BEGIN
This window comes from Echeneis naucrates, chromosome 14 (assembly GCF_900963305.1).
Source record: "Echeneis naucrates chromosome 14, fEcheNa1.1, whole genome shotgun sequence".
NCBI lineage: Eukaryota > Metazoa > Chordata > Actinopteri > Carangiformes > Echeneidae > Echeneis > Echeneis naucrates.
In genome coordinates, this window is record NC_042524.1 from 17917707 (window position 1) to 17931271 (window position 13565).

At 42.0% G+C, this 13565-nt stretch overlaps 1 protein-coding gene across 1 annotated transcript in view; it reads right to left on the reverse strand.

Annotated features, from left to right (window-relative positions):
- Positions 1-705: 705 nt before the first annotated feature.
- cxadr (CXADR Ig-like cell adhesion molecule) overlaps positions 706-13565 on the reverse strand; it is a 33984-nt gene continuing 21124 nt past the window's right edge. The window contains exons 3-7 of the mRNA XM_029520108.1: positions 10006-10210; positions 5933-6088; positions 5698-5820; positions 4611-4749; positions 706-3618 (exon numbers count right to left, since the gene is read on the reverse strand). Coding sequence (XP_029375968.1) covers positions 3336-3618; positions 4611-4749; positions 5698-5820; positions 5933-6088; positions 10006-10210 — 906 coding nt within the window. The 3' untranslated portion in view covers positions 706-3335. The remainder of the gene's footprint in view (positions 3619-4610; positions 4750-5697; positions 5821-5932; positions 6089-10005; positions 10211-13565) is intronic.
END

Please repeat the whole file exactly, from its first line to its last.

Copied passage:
This window comes from Echeneis naucrates, chromosome 14 (assembly GCF_900963305.1).
Source record: "Echeneis naucrates chromosome 14, fEcheNa1.1, whole genome shotgun sequence".
NCBI lineage: Eukaryota > Metazoa > Chordata > Actinopteri > Carangiformes > Echeneidae > Echeneis > Echeneis naucrates.
In genome coordinates, this window is record NC_042524.1 from 17917707 (window position 1) to 17931271 (window position 13565).

At 42.0% G+C, this 13565-nt stretch overlaps 1 protein-coding gene across 1 annotated transcript in view; it reads right to left on the reverse strand.

Annotated features, from left to right (window-relative positions):
- Positions 1-705: 705 nt before the first annotated feature.
- cxadr (CXADR Ig-like cell adhesion molecule) overlaps positions 706-13565 on the reverse strand; it is a 33984-nt gene continuing 21124 nt past the window's right edge. The window contains exons 3-7 of the mRNA XM_029520108.1: positions 10006-10210; positions 5933-6088; positions 5698-5820; positions 4611-4749; positions 706-3618 (exon numbers count right to left, since the gene is read on the reverse strand). Coding sequence (XP_029375968.1) covers positions 3336-3618; positions 4611-4749; positions 5698-5820; positions 5933-6088; positions 10006-10210 — 906 coding nt within the window. The 3' untranslated portion in view covers positions 706-3335. The remainder of the gene's footprint in view (positions 3619-4610; positions 4750-5697; positions 5821-5932; positions 6089-10005; positions 10211-13565) is intronic.